A mixture of hard and soft edges creates a type of movement like a driver operating a car with both the accelerator and brake at the same time. These stop and go edges are called  broken edges and are sometimes described as a Morse Code type of painting.

Lost edges are in water and atmosphere.
Lost edges are in water and atmosphere.

Lost edges are almost invisible edges and help keep the viewer’s attention focused on where the hard edges are. Lost edges play a major role of supporting hard edges, which, as I mentioned earlier, are often found in the main subject. You can see lost edges in the shadow areas of my paintings as well as in the main subjects. Using lost edges with hard edges lets the main subject look as though it is truly part of the scene, and not like it was cut out and pasted on. And equally important, lost edges keep the viewer’s eye flowing evenly from one area to another.

When painting lost edges, I find it’s important to use colors equal to or close to one another in value to keep contrasting values from creating hard value edges. Plus, to avoid hard chromatic edges, I use colors in the same temperature range. This unifies the elements of a painting and creates pathways, like light flowing from one room into another.

The paint dances across the field grass.
The paint dances across the field grass.

I recommend that every artist try doing an entire painting strictly with palette knives. Go ahead and give it a go. And most of all, have fun.

Buck: A Pastel Drawing

Still going through old art files and finding old drawings that seem to have been done by another person. I mean, I know I did the artwork and can remember (vaguely at times) doing it, but it seems like I did it in another lifetime. And, I suppose, I did. I am no longer the person I was then.

I drew this pastel version of a whitetail buck in January, 1991 and gave it to a family member for their birthday gift.

I miss doing that. I spend a lot of time writing now. The drawings and paintings I do are always commissions. I think if I had a way to travel back in time like some of the characters in my books, I would go back to when I drew and painted for the simple joy of giving away my work. I suppose it was seeing all those smiles when they unwrapped their gifts that came not from the store but from the heart.

Pastel Buck Portrait
Pastel Buck Portrait, 1991

Sad Panther Drawing

While going through some old art files, I came across this pen and ink drawing of a black panther drawn February 14, 1982. I was learning the craft of illustration, clearly seen in the clumsiness you see in my execution. Still, it is a nice drawing, which is why I kept it. Also because it made my seven-month-old son laugh. After all these years, when I see this drawing, I still hear his giggles.

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Drawings

I like to draw. Figure drawing, cartooning, doodling … you name it. Graphite pencils, pen and ink, inked brushes, wax color pencils, crayons, charcoal, chalk, pastels, various kinds of erasers, markers, styluses. Line drawing, shading, hatching, cross-hatching, broken hatching, stippling, entopic graphomania (you make a dot at the location of each imperfection in the drawing paper, then connect the dots using straight or curved lines) — the list could go on if I had more time.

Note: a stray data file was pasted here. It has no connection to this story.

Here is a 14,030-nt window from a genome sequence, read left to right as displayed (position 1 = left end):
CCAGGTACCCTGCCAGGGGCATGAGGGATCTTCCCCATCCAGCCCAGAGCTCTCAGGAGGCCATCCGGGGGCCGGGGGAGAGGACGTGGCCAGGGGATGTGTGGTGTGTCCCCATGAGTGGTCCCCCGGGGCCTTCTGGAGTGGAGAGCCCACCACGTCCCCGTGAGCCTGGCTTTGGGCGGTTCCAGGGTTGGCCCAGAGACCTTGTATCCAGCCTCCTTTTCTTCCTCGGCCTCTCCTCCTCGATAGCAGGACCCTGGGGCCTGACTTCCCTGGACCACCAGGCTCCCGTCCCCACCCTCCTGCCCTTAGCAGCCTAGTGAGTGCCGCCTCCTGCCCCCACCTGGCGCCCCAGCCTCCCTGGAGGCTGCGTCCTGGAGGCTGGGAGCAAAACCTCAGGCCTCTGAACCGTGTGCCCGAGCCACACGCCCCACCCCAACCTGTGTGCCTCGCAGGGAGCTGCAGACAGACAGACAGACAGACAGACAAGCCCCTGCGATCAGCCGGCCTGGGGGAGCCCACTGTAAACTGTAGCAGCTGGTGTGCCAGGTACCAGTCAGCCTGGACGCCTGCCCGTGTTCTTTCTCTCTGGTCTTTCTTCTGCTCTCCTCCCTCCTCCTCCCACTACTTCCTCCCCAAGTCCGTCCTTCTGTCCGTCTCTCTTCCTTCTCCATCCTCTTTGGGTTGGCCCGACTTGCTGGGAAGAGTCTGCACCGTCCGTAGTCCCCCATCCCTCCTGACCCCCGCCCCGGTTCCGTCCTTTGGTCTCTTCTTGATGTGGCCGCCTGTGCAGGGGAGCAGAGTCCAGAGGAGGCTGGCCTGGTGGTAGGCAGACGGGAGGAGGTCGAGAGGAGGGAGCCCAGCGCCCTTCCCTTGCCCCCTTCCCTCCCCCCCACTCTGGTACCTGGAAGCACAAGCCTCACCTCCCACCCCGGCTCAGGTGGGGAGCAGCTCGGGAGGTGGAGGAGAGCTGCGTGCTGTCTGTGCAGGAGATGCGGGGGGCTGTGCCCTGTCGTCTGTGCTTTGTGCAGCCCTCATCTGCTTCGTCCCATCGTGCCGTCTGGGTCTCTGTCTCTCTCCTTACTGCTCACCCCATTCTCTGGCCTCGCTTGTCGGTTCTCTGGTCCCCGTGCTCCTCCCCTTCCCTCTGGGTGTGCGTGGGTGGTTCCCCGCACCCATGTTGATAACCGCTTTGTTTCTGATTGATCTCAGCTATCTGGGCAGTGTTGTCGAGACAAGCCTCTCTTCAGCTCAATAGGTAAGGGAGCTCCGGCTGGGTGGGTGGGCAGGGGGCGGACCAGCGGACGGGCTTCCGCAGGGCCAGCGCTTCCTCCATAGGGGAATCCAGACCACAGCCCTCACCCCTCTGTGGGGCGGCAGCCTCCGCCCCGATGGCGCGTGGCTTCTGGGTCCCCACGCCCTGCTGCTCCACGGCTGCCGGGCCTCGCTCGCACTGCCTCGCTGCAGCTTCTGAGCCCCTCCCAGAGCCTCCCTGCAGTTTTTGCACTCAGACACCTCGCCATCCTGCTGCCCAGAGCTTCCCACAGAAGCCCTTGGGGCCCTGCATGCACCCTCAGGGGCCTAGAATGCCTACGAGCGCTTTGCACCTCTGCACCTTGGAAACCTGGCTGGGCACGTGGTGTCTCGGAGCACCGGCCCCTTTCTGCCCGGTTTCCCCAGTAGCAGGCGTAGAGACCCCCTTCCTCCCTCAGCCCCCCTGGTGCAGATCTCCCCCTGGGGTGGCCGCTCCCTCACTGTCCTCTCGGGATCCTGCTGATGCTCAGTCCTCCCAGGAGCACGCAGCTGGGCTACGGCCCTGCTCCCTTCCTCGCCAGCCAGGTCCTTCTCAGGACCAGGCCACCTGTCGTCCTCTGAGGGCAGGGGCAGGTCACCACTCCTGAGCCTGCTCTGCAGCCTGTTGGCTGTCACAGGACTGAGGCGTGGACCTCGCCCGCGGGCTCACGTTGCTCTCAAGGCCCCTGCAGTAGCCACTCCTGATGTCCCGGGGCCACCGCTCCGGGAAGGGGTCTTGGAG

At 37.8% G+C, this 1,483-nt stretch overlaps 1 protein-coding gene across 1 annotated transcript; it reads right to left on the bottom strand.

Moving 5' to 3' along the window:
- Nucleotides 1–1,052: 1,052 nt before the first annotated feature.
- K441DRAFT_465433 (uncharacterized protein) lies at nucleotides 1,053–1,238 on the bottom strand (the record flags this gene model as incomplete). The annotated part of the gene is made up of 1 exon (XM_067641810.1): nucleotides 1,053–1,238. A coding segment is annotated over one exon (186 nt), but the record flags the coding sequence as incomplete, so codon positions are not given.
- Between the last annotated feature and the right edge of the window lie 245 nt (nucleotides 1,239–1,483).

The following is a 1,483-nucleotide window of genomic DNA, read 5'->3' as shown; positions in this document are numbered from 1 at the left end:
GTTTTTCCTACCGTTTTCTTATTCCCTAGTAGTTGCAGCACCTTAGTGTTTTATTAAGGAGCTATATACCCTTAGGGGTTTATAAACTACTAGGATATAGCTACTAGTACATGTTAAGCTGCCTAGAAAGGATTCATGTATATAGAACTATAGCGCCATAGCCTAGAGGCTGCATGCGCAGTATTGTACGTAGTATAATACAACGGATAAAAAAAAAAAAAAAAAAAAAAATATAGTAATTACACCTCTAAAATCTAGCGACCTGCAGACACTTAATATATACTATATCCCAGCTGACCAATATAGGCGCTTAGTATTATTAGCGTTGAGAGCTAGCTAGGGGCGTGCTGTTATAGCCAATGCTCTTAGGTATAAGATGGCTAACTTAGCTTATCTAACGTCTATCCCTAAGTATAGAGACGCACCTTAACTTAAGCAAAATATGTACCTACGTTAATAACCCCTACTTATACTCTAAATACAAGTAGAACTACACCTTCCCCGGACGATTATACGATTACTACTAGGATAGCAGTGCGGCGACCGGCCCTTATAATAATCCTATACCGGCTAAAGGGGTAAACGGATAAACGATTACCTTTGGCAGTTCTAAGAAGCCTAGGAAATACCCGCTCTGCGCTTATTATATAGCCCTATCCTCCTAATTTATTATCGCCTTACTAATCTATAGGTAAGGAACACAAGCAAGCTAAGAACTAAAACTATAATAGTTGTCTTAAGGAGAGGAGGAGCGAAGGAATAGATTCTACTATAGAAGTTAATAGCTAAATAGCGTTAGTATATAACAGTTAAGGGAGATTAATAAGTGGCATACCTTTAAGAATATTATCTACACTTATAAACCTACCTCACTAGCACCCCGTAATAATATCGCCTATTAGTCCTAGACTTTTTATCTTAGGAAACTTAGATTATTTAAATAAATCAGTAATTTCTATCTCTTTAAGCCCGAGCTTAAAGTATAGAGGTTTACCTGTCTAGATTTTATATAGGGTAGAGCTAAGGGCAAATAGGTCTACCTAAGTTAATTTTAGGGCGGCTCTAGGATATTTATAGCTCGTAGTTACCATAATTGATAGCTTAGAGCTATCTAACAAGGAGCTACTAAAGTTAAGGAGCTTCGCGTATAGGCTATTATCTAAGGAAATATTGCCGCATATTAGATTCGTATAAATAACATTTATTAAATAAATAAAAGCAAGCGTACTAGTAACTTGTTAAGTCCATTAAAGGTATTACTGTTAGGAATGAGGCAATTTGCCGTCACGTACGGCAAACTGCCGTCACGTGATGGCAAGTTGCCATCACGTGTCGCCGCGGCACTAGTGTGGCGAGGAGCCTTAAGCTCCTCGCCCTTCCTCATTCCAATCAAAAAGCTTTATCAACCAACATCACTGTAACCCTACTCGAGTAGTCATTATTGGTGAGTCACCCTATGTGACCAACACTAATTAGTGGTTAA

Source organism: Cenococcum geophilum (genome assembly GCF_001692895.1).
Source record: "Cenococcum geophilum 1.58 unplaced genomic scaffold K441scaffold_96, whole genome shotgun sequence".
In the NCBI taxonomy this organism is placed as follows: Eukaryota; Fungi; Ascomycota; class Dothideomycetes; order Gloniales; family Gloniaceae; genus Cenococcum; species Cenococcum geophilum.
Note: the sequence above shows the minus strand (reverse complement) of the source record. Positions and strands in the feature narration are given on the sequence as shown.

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I have no favorite medium, drawing instrument, or even subject matter. I like to draw … period. As artist Grayson Perry said, “Until we can insert a USB into our ear and download our thoughts, drawing remains the best way of getting visual information on to the page.” But I don’t draw haphazardly unless I’m doodling ideas. And even then I’m aware of what I’m doing, which is usually observing size and viewpoint. The drawings can look childish, but I never toss out any childlike drawing. Most children instinctively draw objects from the viewpoint that gives the most information. So they draw a house from the front, but a truck from the side — because it’s from there that you can see the truck’s cab, trailer and wheels. I still draw that way today; whichever drawing has a viewpoint that gives the viewer the most information is going to be the easiest to understand. That’s what I look for in my artwork (and my writing).

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Everyone has their own ways of expression, and finding ways to say it can be a battle. The power of any kind of art is keeping it simple and understandable. Anyone who can do that can make the uninteresting things in life look complex, advanced, and largely exciting. That’s the true power of art.

Painting Alla Prima, Part 2 of 2

Many years ago, I taught wildlife and landscape painting classes. This is a lesson plan from those classes.

Understanding and controlling values should be one of your first goals as a painter. When I began painting landscapes from life, I realized that the objects in my finished paintings lacked convincing form. When I understood how light reveals form and began looking at the world with this in mind, my work began to improve. So will yours when you learn to see light and understand what it does to show an object’s form.

Recognize value in color. An object’s form is made of valued tones of color. It’s imperative while painting to be able to see a color in your subject and translate its value into paint.